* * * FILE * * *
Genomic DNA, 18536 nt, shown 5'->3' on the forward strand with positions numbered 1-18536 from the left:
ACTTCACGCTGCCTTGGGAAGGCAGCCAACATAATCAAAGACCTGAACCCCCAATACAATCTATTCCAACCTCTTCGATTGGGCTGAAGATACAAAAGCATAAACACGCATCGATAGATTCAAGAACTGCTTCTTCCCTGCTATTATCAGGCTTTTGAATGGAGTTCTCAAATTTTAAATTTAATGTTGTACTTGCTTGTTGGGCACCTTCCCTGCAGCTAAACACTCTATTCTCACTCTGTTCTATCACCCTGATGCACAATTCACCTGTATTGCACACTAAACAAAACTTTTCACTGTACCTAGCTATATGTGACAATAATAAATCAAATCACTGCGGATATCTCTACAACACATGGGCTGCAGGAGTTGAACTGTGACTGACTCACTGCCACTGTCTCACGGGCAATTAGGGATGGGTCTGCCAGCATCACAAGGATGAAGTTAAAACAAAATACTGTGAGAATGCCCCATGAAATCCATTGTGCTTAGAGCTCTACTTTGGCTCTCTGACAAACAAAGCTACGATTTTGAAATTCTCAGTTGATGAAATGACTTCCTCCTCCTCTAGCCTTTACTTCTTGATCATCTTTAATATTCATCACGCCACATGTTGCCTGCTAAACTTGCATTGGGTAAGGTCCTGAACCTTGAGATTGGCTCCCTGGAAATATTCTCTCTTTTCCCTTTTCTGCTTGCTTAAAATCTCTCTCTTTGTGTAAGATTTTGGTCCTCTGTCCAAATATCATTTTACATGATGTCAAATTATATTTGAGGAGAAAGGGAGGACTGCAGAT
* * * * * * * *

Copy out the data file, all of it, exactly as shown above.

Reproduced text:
Genomic DNA, 18536 nt, shown 5'->3' on the forward strand with positions numbered 1-18536 from the left:
ACTTCACGCTGCCTTGGGAAGGCAGCCAACATAATCAAAGACCTGAACCCCCAATACAATCTATTCCAACCTCTTCGATTGGGCTGAAGATACAAAAGCATAAACACGCATCGATAGATTCAAGAACTGCTTCTTCCCTGCTATTATCAGGCTTTTGAATGGAGTTCTCAAATTTTAAATTTAATGTTGTACTTGCTTGTTGGGCACCTTCCCTGCAGCTAAACACTCTATTCTCACTCTGTTCTATCACCCTGATGCACAATTCACCTGTATTGCACACTAAACAAAACTTTTCACTGTACCTAGCTATATGTGACAATAATAAATCAAATCACTGCGGATATCTCTACAACACATGGGCTGCAGGAGTTGAACTGTGACTGACTCACTGCCACTGTCTCACGGGCAATTAGGGATGGGTCTGCCAGCATCACAAGGATGAAGTTAAAACAAAATACTGTGAGAATGCCCCATGAAATCCATTGTGCTTAGAGCTCTACTTTGGCTCTCTGACAAACAAAGCTACGATTTTGAAATTCTCAGTTGATGAAATGACTTCCTCCTCCTCTAGCCTTTACTTCTTGATCATCTTTAATATTCATCACGCCACATGTTGCCTGCTAAACTTGCATTGGGTAAGGTCCTGAACCTTGAGATTGGCTCCCTGGAAATATTCTCTCTTTTCCCTTTTCTGCTTGCTTAAAATCTCTCTCTTTGTGTAAGATTTTGGTCCTCTGTCCAAATATCATTTTACATGATGTCAAATTATATTTGAGGAGAAAGGGAGGACTGCAGAT